Jewish Film Festival Marked the 70th Year of the Liberation of Auschwitz and 20th Anniversary of the Srebrenica Genocide

On Sunday, 12 April in Zagreb, The 9th Festival of Tolerance (JFF-Jewish Film Festival) officially opened on Sunday, 12 April in Zagreb. This annual regional event is dedicated to the rights of minority groups. In addition to the memory of Holocaust, the festival draws attention to a variety of societal phenomena and current social issues: discrimination against minorities, xenophobia, homophobia, integration of asylum seekers, and attitudes towards senior citizens. Numerous senior politicians, artists and culture professionals attended the opening, with addresses by the Festival director Natasa Popovic, Branko Lustig, a double Oscar Winner and a Holocaust survivor, and the BiH photographer Tarik Samarah whose work ”1945-1995-2015” is exhibited at the Festival.

Branko Lustig opened the festival with following words:

“There is few of us that came back, but I want to emphasize all of us who survived consider it our duty to remind you all and do not let the memories fade away. We wish to convey our experience to the younger generations. We will tell them that our mothers and fathers, our sisters and brothers have vanished in the smoke. Let them remember and never forget, and they should not allow for that to happen ever again. Let the memories and remembrance carry forward on their daughters and sons THAT same message, NEVER AGAIN.”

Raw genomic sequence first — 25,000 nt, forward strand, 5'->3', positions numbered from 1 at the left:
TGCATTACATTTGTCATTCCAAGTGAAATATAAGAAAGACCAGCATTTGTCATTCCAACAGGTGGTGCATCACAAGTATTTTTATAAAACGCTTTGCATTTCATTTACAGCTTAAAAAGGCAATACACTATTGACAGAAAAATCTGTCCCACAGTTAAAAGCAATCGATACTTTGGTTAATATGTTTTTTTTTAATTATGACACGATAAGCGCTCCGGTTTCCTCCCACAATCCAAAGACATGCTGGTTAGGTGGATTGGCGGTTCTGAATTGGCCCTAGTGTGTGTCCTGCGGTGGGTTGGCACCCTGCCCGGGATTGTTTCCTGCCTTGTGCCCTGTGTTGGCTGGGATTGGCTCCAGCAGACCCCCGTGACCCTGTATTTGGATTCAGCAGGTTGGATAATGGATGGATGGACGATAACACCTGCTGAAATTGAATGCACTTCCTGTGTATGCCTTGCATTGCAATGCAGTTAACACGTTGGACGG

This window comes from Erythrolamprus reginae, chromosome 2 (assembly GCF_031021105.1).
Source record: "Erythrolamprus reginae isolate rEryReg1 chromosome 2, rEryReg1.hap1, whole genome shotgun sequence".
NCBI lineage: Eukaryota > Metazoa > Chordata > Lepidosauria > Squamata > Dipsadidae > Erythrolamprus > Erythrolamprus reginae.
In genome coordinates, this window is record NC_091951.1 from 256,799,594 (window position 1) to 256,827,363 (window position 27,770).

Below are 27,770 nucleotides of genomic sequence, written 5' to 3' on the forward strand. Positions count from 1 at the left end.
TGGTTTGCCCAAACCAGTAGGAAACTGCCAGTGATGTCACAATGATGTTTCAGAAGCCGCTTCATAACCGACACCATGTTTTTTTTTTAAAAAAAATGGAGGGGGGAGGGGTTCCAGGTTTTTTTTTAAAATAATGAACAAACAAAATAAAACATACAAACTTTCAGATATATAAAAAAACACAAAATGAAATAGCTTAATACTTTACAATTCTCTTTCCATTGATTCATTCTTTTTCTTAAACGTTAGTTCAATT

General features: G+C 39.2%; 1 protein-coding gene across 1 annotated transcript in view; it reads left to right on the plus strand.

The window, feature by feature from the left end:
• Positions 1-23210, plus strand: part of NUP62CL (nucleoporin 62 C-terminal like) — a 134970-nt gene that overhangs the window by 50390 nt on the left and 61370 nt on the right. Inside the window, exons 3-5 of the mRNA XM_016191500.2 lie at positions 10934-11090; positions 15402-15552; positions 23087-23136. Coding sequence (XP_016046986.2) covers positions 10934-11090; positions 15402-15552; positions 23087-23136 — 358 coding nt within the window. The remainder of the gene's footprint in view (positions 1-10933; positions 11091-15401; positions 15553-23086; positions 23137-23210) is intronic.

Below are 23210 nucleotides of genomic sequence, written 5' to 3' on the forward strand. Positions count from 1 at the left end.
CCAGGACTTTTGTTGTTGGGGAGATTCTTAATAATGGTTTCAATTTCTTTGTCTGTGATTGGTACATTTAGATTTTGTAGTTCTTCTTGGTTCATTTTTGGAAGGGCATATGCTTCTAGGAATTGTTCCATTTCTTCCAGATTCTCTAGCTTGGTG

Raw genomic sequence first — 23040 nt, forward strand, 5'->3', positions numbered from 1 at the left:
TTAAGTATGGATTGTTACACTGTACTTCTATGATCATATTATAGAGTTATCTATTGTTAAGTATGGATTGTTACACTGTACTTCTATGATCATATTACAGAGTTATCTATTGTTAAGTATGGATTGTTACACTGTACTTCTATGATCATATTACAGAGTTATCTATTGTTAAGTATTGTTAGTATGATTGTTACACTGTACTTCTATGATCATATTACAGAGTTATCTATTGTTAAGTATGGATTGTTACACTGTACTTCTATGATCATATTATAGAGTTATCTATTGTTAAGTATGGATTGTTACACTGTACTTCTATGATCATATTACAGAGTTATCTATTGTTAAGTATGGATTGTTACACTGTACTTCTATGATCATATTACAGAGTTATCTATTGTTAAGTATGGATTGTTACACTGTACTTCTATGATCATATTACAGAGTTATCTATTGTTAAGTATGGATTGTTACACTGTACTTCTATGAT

Natasa Popovic pointed out that the Festival of Tolerance seeks to strengthen society without hatred, and films shown as part of the festival program speak about tolerance and acceptance of diversity, by speaking about the Holocaust and crimes of the Nazi regime.

Tarik Samarah reminded of the danger of repeating the evil. On this occasion he said:

“After World War II, horrifying images of suffering and torture of Jews who had perished were displayed in many German cities. Those who had used the excuse of not knowing could no longer use it in their defense.” He explained that his previous work was lead by these words: ”once you’ve witnessed something, you are no longer a plain observer. You have become not only informed, but also obligated towards the things you’ve testified.” He emphasized that even today, seventy years after the Holocaust and twenty years after the Srebrenica genocide, we are witnessing the rise of xenophobia, anti-Semitism, islamophobia, and new wars.

As a reminder, this year’s Festival of Tolerance was dedicated to the marking of the 70th anniversary of the Holocaust and twenty years of the Srebrenica genocide. As part of this theme,”1945-1995-2015” by Samarah was placed on city light displays in Zagreb.